If you're afraid of ventriloquist dummies -- and why wouldn't you be because that's a totally rational fear to have, right? RIGHT YOU GUYS? WHY ARE THEY STARING AT ME?! -- then you might want to stay away from Fort Mitchell, Kentucky. This small town is home to one of your worst nightmares -- the only ventriloquist museum in the world.
Imagine rows and rows of life-like, yet lifeless, eyes staring right through you as you walk the museum's silent halls. Creeped out yet?
A businessman named William Shakespeare Berger started his puppet collection while on a trip to New York in 1910, and it eventually grew into what is now called "Vent Haven." The museum houses more than 700 figures and thousands of photographs and playbills in its four small buildings.
Just a few of the celebrities you'll see: Comedian Jeff Dunham’s puppets, including Peanut (the purple-skinned “woozle”) and Walter (the grumpy retired man with a constant scowl on his face), a couple of the puppets Terry Fator used when he won “America’s Got Talent” in 2007, Jimmy Nelson’s Farfel and Shari Lewis’s Lamb Chop ("The Song That Never Ends" not included, thankfully).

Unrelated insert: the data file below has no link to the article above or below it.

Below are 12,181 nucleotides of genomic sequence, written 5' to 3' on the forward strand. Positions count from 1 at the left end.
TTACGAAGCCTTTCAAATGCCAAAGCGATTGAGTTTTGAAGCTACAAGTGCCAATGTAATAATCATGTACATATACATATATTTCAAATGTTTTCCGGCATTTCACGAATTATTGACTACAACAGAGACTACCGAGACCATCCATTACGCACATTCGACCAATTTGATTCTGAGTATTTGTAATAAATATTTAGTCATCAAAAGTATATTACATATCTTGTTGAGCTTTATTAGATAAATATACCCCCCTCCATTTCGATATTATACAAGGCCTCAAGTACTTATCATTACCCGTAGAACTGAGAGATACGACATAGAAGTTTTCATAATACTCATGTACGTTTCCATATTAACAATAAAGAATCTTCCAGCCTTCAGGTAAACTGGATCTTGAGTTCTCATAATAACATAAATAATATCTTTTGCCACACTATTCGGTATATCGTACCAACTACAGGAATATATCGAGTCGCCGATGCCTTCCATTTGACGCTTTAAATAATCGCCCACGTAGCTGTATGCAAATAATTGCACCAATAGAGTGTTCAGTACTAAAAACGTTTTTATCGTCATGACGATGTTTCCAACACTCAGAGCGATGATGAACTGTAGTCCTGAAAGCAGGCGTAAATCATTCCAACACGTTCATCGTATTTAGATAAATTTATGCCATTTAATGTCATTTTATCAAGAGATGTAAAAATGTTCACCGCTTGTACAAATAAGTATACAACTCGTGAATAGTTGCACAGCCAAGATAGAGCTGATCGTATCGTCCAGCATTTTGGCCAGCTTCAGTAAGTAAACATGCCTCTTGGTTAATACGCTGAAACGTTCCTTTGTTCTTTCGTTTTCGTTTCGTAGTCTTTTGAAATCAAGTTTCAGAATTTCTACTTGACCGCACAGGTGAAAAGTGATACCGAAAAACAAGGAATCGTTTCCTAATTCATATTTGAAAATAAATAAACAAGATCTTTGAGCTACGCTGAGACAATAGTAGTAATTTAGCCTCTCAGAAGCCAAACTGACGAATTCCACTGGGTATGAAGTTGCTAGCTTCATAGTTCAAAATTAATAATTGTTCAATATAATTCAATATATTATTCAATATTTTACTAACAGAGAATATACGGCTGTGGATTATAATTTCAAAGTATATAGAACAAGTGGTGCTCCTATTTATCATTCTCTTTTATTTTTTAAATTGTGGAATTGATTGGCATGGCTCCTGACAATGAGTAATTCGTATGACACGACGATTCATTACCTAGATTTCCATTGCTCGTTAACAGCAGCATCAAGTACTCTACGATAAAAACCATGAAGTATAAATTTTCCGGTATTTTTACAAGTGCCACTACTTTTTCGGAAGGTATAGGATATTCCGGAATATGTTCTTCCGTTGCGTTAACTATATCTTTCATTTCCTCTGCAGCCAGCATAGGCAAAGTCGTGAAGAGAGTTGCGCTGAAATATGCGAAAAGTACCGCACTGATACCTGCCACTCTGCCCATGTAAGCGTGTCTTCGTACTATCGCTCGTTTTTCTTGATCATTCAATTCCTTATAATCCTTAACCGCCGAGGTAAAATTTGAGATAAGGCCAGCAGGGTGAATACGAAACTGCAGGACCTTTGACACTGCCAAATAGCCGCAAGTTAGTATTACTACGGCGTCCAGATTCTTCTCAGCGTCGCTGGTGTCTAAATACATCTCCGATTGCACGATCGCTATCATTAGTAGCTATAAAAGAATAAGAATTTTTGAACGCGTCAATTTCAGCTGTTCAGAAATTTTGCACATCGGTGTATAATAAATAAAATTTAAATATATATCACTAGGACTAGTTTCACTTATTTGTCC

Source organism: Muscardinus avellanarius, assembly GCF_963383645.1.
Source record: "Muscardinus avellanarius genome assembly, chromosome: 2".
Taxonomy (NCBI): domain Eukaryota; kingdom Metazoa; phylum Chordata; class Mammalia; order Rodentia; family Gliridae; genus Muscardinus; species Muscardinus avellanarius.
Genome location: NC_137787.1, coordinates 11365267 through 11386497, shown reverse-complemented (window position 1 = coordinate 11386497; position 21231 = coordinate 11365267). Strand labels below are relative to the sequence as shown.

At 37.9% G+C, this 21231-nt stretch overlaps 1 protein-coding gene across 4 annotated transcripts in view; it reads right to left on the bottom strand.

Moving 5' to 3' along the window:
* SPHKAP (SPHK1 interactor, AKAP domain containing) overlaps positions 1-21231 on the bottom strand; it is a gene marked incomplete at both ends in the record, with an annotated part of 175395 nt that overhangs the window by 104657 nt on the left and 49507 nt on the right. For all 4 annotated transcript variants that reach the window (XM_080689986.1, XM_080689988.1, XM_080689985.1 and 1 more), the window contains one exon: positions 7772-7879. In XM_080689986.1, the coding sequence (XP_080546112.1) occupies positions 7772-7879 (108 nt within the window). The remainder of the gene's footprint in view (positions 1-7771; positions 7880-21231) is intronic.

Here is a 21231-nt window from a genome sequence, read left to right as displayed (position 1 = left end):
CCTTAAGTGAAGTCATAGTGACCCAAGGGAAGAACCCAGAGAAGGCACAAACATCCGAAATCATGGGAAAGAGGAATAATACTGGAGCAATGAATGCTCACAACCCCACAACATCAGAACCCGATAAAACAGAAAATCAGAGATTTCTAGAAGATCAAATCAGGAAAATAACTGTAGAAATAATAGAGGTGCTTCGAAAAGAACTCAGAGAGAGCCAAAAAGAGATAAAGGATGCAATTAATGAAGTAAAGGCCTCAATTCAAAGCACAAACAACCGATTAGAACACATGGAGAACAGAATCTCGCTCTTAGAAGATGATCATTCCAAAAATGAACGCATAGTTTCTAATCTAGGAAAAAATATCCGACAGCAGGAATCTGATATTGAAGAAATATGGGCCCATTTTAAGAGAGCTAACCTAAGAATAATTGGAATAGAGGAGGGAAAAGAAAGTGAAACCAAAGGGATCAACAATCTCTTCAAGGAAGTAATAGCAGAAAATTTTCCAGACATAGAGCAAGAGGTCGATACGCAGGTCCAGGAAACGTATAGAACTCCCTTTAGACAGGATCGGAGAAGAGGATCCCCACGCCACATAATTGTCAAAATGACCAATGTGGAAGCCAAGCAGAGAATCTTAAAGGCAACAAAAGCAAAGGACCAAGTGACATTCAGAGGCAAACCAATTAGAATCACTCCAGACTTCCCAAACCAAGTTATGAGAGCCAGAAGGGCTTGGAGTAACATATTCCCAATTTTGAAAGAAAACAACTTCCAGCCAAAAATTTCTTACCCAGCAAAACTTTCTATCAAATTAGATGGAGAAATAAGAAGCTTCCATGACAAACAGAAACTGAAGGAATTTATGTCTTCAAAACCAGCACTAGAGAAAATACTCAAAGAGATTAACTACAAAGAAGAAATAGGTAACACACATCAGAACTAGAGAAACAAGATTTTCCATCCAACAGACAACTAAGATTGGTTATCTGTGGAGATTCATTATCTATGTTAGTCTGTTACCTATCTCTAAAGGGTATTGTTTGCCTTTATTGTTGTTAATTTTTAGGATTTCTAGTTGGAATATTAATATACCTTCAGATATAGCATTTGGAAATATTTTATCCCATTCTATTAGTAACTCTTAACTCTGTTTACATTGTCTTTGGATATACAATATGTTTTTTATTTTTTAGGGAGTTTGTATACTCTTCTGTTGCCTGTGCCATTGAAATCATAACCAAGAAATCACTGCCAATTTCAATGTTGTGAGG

You have to admit -- nightmares aside -- that's a pretty cool collection to have in one place.
“Many times, when they decide to retire a figure, this is where they decide to send it. This is their safe place, their haven. And so the dummies will arrive here often times from the performers themselves,” Jennifer Dawson, a museum curator, told HLN affiliate WGNO.
None of the puppets are ever sold once they're put in Vent Haven's care. And while all of those little doll faces might give us the willies, it feels like home to professional ventriloquists, like Jay Johnson.
“Every puppet here at one time was part of a show business act," Johnson told WGNO. "They had their own personality and people thought they were real and it just gives me a great sense of my history when I come here.”
The museum doesn't stay open on a regular schedule, so don't make plans to just stop on by. You'll have to schedule your personal tour up to three days in advance (larger groups need three weeks notice) by calling (859) 341-0461 and asking to speak with the curator, Lisa Sweasy.